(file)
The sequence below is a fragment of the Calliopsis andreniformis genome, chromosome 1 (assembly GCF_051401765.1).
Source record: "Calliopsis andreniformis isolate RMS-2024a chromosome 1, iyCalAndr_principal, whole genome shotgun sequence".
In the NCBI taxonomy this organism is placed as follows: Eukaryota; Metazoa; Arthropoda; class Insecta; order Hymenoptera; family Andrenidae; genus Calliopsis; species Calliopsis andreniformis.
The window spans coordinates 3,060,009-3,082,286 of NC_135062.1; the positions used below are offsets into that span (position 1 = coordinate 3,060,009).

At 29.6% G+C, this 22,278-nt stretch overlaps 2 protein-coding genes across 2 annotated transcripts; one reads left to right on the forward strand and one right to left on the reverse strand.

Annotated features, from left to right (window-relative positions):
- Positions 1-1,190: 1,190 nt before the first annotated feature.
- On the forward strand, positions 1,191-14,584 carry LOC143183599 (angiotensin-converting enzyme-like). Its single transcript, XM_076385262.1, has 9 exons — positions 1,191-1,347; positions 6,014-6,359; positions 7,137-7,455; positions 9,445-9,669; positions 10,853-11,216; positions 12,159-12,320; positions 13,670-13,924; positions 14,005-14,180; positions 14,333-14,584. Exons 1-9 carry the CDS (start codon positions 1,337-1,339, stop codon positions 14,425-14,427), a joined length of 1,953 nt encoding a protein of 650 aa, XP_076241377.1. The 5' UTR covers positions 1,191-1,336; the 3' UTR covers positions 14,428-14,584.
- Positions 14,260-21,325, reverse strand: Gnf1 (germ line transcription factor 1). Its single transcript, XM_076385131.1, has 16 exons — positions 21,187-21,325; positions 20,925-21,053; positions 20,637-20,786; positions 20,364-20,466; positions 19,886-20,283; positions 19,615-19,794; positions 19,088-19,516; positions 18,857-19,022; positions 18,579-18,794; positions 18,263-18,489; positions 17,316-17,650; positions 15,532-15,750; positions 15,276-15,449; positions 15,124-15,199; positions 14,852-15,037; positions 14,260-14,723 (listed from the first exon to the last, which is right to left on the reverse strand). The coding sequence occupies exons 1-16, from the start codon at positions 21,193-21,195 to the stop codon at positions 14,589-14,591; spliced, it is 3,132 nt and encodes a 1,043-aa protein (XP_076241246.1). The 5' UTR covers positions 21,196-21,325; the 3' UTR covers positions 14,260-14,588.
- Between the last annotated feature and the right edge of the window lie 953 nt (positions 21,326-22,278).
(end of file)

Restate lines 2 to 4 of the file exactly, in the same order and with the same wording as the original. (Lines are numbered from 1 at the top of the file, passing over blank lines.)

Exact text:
Source record: "Calliopsis andreniformis isolate RMS-2024a chromosome 1, iyCalAndr_principal, whole genome shotgun sequence".
In the NCBI taxonomy this organism is placed as follows: Eukaryota; Metazoa; Arthropoda; class Insecta; order Hymenoptera; family Andrenidae; genus Calliopsis; species Calliopsis andreniformis.
The window spans coordinates 3,060,009-3,082,286 of NC_135062.1; the positions used below are offsets into that span (position 1 = coordinate 3,060,009).